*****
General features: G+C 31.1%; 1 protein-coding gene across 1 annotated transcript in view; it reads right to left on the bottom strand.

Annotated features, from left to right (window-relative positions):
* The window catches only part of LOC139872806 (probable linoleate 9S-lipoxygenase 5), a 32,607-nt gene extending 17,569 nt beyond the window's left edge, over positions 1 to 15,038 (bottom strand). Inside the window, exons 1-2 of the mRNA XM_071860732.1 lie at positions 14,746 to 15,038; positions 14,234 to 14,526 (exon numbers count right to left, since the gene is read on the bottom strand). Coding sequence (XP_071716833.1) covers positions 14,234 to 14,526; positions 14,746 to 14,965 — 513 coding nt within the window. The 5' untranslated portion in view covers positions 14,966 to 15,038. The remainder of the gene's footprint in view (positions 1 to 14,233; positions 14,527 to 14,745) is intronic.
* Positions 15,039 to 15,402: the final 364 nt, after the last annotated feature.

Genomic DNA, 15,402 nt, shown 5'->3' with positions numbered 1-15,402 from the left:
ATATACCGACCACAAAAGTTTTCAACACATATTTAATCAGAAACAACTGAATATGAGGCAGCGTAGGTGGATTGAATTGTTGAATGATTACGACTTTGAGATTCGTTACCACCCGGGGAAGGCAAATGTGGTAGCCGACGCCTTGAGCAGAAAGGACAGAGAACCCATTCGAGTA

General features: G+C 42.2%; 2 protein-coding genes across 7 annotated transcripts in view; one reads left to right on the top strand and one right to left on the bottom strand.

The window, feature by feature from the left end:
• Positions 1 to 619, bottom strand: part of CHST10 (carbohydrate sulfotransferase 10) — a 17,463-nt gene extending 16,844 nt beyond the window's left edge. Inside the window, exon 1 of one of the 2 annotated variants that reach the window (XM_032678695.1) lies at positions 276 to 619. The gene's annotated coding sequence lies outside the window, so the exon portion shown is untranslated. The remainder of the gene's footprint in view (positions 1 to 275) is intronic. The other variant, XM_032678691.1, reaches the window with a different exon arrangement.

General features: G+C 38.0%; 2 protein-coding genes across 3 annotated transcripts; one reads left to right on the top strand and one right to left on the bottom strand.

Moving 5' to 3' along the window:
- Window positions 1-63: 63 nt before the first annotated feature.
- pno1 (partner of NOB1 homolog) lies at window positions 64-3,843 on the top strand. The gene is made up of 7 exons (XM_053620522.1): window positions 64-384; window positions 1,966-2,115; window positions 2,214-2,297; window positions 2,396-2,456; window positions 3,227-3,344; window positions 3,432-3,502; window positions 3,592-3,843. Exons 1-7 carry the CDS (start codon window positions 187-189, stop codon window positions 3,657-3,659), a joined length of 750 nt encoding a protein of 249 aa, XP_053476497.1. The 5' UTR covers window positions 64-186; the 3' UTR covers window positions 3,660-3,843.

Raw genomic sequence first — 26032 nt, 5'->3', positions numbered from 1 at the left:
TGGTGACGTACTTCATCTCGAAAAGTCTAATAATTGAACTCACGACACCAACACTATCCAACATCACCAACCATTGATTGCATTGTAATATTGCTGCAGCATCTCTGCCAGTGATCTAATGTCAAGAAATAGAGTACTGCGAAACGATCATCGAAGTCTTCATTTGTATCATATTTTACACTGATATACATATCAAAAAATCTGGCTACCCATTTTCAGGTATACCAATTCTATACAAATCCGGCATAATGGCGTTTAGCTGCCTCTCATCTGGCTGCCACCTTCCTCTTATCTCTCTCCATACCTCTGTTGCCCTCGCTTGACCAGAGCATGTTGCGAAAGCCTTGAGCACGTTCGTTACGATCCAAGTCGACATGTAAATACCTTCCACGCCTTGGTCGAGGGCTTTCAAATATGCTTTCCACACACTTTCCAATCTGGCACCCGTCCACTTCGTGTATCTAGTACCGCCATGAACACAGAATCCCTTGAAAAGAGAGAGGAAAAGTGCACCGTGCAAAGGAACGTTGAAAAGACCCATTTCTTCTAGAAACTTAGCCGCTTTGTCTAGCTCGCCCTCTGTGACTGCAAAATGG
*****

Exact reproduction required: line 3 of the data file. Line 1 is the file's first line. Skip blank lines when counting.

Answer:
* The window catches only part of LOC139872806 (probable linoleate 9S-lipoxygenase 5), a 32,607-nt gene extending 17,569 nt beyond the window's left edge, over positions 1 to 15,038 (bottom strand). Inside the window, exons 1-2 of the mRNA XM_071860732.1 lie at positions 14,746 to 15,038; positions 14,234 to 14,526 (exon numbers count right to left, since the gene is read on the bottom strand). Coding sequence (XP_071716833.1) covers positions 14,234 to 14,526; positions 14,746 to 14,965 — 513 coding nt within the window. The 5' untranslated portion in view covers positions 14,966 to 15,038. The remainder of the gene's footprint in view (positions 1 to 14,233; positions 14,527 to 14,745) is intronic.